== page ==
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  • Name James BROWNE 
    Gender Male 
    History Member of the "70 Families" Find all individuals with events at this location 
    Name James BROWN 
    • (1) O'Dell, Cecil, Pioneers of Old Frederick County, Virginia, Marceline, MO: Walsworth Publishing Company, 1995, pp. 52-53:


      James Browne, weaver, of the town of Chester in the Province of Maryland and Simon Wilmer of Kent County, Maryland sold a "Lott" and house in the town of Chester to John Stevenson, weaver, on 6 January 1731/32 with James' wife Abigail releasing her right of Dower. On 21 December 1734, he had Robert Brooke survey a tract of land containing 121 acres adjacent to John Williams on the Potomac River for which he received a patent from the Colony on 12 November 1735. James and his wife Abigail sold this 121-acre patent land to William Teague for 45 pounds on 21 June 1738 and on 4 January 1738/39, Abigail "relinquished her right of dower at the dwelling house of Abigail Brown in Orange County, Virginia, who is so sickley and impotent she cannot travel to the Court." . . .

      A Thomas Brown Sr. probably lived on Middle Creek, west of present-day Interstate Highway 81, about a mile west of Tablers Station, Berkeley County, West Virginia where three of his sons (Samuel, Thomas and Joseph) received a Lord Fairfax grant for 1,056 acres of land on 18 November 1752. His son Joseph of Rowan County, North Carolina sold 428 acres of the 1,056-acre grant land to Thomas Ellis on 12 September 1766.

      (2) Frederick County, Virginia, Hopewell Friends History [database online], Orem, UT:, 1997:

      In the State Land Office at Richmond are to be found recorded in Book 16, pages 315-415, inclusive, the patents issued to the settlers who came to the Shenandoah Valley under authority of the Orders in Council made to Alexander Ross and Morgan Bryan. All bear date of November 12, 1735, and recite that the grantee is one of the seventy families brought in by them, and excepting location and acreage, are alike in wording and conditions, and are signed by William Gooch, Lieutenant-Governor of the Colony at that time. . . .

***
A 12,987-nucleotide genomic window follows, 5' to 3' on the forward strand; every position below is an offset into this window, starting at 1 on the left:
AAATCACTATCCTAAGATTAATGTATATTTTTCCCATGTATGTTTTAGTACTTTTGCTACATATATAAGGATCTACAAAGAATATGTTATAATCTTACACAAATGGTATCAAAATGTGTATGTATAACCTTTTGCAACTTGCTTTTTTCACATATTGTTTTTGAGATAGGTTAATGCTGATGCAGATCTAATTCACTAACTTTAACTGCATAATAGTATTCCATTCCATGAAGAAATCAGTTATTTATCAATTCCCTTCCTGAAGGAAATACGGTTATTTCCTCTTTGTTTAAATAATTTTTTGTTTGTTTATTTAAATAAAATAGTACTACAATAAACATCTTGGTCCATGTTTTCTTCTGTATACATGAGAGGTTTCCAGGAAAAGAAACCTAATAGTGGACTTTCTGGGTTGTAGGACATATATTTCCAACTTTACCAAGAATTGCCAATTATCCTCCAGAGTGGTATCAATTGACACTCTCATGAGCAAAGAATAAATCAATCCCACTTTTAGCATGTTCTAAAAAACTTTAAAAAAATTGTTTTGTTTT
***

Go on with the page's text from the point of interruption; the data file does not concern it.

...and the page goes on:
These patents were issued under the seal of the colony and were grants from the Crown, free of any obligation of feudal services to the Fairfax family, who claimed the land as lords proprietors of the Northern Neck of Virginia. The sixth Lord Fairfax, who later established his home at Greenway Court near Winchester, instituted many suits against early settlers in the Shenandoah Valley, but it does not appear that any Friend who claimed under Ross and Bryan was ever ejected from his land.

      Although it is specifically stated that seventy families have been "by them brought in to our said Colony and settled upon the Lands in the said Order mentioned," only thirty-six patents issued to thirty-four grantees have been found. The names of these grantees are here given, together with sundry information gathered from the minutes of various Friends' meetings, from the records of the counties of Orange and Frederick in Virginia, and Chester County, Pennsylvania. . . .

      James Brown, 121 acres. The metes and bounds of this patent show it to have been on the Potomac River, and that it adjoined the lands of one Williams. The will of James Brown, probated September 2, 1767, mentions his brother Hugh, his sister Eleanor, and her daughter Agnes. He leaves to the four sons (not named) of his brother Samuel a certain bond due him from William Neivill; makes a bequest to Agnes, daughter of his brother Samuel; makes bequest to his sister Agnes and her three children (not named). Hugh Brown and David Vance Jr. were to be executors. They entered into bond with John Allen and Robert Beckett as sureties.
    Person ID I9690  Frost, Gilchrist and Related Families
    Last Modified 9 May 2021